Their skulls suggest broad faces, tiny chins and jutting brows. But to mock Neanderthals is to mock ourselves: Homo sapiens had lots of sex with Homo neanderthalensis. Neanderthal genes supply between 1 percent and 4 percent of the genome in people from homelands on several continents, from Britain to Japan to Colombia.
DNA from another human-like primate, the Denisovans, lurks in modern genomes, too. A molar and a chip of pinkie bone found in a Siberian cave provide what little information we have about this species. DNA extracted from the fragments previously revealed cross-species breeding. Yet a new study in the journal Cell shows the ancient hanky-panky did not stop in Siberia: Humans who traveled across South Asia mated with a separate group of Denisovans, as well.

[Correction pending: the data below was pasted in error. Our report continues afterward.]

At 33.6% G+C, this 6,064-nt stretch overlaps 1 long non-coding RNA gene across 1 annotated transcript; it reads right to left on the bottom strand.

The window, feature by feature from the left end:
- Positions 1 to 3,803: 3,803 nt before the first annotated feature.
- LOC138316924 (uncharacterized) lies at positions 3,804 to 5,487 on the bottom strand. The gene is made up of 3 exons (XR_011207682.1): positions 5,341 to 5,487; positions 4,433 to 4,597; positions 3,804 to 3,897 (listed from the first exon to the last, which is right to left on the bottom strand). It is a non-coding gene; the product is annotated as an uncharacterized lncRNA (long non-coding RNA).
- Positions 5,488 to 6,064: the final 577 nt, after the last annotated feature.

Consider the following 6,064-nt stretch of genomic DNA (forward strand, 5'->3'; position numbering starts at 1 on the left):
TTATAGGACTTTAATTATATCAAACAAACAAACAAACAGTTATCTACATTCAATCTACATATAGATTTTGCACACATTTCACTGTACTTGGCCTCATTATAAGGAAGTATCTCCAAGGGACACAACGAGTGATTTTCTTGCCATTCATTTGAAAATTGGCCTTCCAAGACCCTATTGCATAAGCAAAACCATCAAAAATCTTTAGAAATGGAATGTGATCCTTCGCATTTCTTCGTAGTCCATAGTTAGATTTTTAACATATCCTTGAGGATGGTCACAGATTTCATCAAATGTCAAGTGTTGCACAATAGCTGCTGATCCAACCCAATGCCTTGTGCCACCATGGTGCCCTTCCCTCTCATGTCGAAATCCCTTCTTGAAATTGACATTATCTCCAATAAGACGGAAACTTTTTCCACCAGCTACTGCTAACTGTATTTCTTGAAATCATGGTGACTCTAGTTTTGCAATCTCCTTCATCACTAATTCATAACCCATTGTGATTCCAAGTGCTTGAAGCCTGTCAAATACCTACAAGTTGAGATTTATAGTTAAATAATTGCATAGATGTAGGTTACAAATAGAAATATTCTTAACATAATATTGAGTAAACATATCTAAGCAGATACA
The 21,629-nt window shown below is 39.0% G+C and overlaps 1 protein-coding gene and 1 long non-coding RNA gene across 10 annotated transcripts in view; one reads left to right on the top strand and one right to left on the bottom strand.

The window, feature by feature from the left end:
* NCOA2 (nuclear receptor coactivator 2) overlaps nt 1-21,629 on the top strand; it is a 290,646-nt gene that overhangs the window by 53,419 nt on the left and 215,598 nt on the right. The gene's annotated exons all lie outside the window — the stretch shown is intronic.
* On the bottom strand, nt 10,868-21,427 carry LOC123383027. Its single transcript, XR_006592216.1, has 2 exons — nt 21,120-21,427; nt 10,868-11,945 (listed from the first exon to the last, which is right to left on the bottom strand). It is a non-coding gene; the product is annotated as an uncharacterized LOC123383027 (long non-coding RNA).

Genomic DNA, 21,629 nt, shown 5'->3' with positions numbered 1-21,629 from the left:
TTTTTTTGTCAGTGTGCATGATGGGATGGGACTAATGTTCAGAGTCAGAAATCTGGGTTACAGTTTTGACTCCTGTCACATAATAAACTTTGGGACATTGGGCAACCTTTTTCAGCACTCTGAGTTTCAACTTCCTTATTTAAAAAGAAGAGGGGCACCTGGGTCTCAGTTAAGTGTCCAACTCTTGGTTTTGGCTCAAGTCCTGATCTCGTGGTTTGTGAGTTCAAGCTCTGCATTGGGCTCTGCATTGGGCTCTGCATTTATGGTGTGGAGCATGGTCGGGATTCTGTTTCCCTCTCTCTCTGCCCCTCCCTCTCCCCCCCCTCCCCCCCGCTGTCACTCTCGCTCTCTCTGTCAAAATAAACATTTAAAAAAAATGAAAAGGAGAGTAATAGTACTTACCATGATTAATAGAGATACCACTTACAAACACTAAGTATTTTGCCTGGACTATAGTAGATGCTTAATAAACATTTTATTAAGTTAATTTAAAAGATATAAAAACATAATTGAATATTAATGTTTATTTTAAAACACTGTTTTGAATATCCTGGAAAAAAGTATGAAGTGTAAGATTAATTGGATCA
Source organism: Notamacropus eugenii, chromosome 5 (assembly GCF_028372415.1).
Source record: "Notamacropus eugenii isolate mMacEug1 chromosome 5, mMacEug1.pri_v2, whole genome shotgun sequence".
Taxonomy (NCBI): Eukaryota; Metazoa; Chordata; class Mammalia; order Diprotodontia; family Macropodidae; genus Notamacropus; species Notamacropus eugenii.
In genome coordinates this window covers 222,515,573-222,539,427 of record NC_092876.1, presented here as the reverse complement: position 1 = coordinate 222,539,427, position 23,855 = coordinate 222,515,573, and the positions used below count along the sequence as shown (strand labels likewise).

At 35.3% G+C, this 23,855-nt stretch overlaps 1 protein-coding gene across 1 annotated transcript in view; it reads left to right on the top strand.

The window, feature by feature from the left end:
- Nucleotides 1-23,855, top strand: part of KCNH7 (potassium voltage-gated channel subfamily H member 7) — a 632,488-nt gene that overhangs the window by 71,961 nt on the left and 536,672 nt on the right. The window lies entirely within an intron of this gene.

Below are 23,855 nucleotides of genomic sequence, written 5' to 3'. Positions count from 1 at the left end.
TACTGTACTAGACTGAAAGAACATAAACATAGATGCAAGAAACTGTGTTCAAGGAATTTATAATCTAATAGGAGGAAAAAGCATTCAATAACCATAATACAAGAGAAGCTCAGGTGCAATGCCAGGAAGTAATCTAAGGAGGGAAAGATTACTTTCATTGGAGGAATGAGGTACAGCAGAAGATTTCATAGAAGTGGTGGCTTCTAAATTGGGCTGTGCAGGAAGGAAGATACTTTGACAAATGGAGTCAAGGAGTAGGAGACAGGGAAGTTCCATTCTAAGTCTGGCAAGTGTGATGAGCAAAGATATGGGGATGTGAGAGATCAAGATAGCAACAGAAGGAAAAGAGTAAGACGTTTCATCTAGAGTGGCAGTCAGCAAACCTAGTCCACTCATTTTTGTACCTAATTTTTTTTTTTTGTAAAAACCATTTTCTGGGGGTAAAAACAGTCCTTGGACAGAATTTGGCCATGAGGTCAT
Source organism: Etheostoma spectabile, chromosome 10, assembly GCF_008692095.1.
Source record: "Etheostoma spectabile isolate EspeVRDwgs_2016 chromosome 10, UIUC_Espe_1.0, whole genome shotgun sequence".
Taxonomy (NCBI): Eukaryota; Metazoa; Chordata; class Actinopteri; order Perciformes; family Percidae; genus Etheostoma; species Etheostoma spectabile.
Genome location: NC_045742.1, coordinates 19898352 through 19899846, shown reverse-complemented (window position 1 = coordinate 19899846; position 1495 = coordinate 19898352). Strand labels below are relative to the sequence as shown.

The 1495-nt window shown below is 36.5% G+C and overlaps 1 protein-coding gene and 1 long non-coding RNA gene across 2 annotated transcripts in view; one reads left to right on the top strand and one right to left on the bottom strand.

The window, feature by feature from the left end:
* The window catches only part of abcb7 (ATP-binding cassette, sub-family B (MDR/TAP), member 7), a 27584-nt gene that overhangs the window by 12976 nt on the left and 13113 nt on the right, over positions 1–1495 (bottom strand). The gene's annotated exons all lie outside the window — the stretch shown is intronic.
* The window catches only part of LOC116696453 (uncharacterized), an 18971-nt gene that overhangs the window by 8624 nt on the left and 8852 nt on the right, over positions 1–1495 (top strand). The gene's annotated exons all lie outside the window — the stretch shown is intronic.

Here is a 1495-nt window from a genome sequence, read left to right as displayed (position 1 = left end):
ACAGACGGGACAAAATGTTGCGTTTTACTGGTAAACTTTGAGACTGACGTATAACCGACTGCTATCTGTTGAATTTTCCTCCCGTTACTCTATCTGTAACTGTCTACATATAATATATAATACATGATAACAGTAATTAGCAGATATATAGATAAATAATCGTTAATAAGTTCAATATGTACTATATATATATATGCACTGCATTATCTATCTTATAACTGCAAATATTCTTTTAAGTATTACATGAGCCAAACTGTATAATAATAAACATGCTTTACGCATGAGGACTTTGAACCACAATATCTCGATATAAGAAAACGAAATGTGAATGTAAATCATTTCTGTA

"This is a breakthrough paper," said David Reich, who studies ancient DNA at Harvard University and was not involved with the study. "It's a definite third interbreeding event," one that adds to the previously known Denisovan and Neanderthal mixtures.